The company’s mission is to “transform waste management into resources management,” where no waste is sent to landfill. The company’s solution: transforming litter into a contaminant-free stabilized biomass that is converted into usable energy.
Turning waste into energy is increasingly being explored as a sustainable way to divert trash from landfills and create a steady, renewable source of power. RSU’s proprietary process for creating biomass is called RBP, or Rotary Bioding Process. It treats waste loads of any size in environmentally-friendly plants that the company claims offer better efficiency than similar technologies at work in Europe and the U.S. Its first pilot plant turned one tonne of waste into biomass daily.
“We have found a way to build the plants that requires low investment,” Verner says. “The financial modeling is unique, as we really transform waste into resources [and] solve a big problem in a smart way.”
When RSU heard about 100+ Accelerator, a sustainability accelerator by Anheuser-Busch InBev and Highline BETA, they saw a fit. AB InBev, a multinational beverage company, had announced sustainability objectives based on the United Nations’ Sustainable Development Goals — goals RSU already knew it could address. The company joined the accelerator’s first-ever cohort.
There are two potential applications for RSU’s technology within AB InBev. RSU could construct waste-to-biomass plants, or directly supply biomass for the company’s boilers, which could create a fuel savings of up to 60%.
No matter the outcome, Verner says the accelerator experience has made his company’s future even brighter.
“The mentorship and support are great, the opportunities that are coming, and finally the visibility. If a company like AB InBev believes in our project, certainly others are already looking for us,” Verner says.
Producing a 250-ml glass of beer can require 74 litres of water. Producing a litre of pop can require twice as much water — or more.
That water can’t just be pumped back into the system to be used again. It’s wastewater. When you start to consider just how much wastewater is produced by various industries, the impact becomes dizzying.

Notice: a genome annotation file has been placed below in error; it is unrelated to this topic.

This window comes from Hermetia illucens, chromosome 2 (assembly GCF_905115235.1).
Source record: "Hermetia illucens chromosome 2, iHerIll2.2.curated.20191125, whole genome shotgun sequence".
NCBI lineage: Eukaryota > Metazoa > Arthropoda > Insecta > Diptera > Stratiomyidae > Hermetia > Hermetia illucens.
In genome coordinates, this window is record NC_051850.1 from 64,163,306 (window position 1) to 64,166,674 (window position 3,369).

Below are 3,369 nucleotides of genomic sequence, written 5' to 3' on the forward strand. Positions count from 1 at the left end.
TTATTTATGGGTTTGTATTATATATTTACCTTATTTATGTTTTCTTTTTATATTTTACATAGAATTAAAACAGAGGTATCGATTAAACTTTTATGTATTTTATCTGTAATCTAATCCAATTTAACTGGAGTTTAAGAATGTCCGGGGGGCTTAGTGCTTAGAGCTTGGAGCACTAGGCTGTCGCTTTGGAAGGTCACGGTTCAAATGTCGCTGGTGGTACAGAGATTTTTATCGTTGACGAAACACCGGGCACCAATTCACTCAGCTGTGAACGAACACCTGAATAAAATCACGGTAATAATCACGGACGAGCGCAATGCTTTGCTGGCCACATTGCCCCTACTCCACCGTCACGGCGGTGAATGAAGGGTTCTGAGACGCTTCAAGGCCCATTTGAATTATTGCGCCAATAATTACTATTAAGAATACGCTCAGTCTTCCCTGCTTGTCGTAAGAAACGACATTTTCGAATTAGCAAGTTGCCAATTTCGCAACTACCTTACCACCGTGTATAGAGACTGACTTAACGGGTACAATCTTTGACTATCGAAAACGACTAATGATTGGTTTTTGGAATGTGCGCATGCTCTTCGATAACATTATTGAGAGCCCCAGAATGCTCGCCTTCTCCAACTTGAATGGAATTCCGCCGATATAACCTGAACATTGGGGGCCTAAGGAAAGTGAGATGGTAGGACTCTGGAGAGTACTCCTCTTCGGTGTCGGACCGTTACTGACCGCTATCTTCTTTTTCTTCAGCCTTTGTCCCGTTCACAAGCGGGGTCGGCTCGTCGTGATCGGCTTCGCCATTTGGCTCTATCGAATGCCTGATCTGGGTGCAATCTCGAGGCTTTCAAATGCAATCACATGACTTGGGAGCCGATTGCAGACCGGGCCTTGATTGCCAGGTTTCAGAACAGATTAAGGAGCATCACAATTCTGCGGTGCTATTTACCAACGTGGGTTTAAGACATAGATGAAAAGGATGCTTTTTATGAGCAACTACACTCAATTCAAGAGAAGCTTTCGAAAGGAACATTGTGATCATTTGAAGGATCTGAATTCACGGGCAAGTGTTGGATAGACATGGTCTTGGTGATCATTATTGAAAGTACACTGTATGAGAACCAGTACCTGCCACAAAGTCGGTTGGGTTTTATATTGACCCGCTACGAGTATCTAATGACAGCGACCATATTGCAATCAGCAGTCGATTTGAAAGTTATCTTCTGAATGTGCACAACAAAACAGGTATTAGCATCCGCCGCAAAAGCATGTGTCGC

Enter Baswood. Founded by Paul Baskis, the company’s BioViper system is a ground-breaking wastewater treatment that helps customers reduce BOD — biological oxygen demand. It cleans the water before it’s either sent back to the municipality or reused at the customer’s plant.
Using little to no chemicals, 60% less energy than other wastewater treatment systems and a 75% smaller physical footprint than competitors, the BioViper removes 90% or more BOD. It also has a remarkably small physical footprint.
As the need for sustainable solutions for cleaner air, land and water grows dire, the potential for systems like BioViper is huge. Here, Jaimi Klein, Baswood’s director of marketing, offers a look at the idea behind the tech, the company’s ties to Hollywood, and the corporate accelerator experience that could help see BioViper used widely.
Finding solutions in nature
When Paul was studying the cultures of bacteria that grow on river rocks and how rivers naturally digest carbon waste streams, he started to wonder whether the natural process could be replicated in a concentrated form that could be used to treat industrial wastewater.
“The technology and the science behind it came from Paul’s studies of riverbeds and the naturally occurring algae blooms and how they move according to where the food sources are,” Jaimi explains. “That led him to the concept and the design of the BioViper, which is an all-organic biological treatment of the wastewater.”
Paul is one of two co-founders behind Baswood. The other founder: actor Woody Harrelson. The two men became aware of one another through a mutual friend.
“We actually have a lot of Hollywood investors. They were brought in by Woody Harrelson and then Ed Norton, who at one point was the chairman of the board for Baswood,” Jaimi says. “Both of them do a lot with environmental investing and they choose environmental initiatives when they go to invest in startups.”